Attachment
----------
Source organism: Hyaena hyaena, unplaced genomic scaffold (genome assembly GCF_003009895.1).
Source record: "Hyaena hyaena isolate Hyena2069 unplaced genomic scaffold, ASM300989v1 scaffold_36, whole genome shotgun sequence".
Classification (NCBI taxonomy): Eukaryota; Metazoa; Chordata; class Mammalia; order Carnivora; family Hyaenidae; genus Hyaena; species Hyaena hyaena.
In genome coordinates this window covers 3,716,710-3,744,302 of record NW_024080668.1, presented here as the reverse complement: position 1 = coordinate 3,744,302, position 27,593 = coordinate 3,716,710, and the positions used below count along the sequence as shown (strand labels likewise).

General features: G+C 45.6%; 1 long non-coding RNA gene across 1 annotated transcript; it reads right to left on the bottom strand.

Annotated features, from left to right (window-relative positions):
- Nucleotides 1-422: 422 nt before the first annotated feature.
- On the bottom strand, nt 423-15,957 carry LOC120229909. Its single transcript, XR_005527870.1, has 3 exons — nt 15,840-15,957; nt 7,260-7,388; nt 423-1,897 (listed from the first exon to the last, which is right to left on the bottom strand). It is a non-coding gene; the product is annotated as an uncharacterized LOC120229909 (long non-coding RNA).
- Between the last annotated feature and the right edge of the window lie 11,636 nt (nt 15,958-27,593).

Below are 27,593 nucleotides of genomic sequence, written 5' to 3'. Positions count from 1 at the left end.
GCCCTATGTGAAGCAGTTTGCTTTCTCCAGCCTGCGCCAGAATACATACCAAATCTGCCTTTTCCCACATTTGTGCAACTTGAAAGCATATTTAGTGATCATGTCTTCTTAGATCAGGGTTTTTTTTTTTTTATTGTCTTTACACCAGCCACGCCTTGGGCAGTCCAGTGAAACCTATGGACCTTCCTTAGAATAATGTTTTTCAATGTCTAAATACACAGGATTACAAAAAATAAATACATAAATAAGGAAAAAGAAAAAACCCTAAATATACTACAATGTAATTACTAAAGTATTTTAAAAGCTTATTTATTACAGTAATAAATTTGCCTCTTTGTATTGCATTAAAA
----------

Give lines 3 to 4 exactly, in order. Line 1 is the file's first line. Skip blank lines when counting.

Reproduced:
Classification (NCBI taxonomy): Eukaryota; Metazoa; Chordata; class Mammalia; order Carnivora; family Hyaenidae; genus Hyaena; species Hyaena hyaena.
In genome coordinates this window covers 3,716,710-3,744,302 of record NW_024080668.1, presented here as the reverse complement: position 1 = coordinate 3,744,302, position 27,593 = coordinate 3,716,710, and the positions used below count along the sequence as shown (strand labels likewise).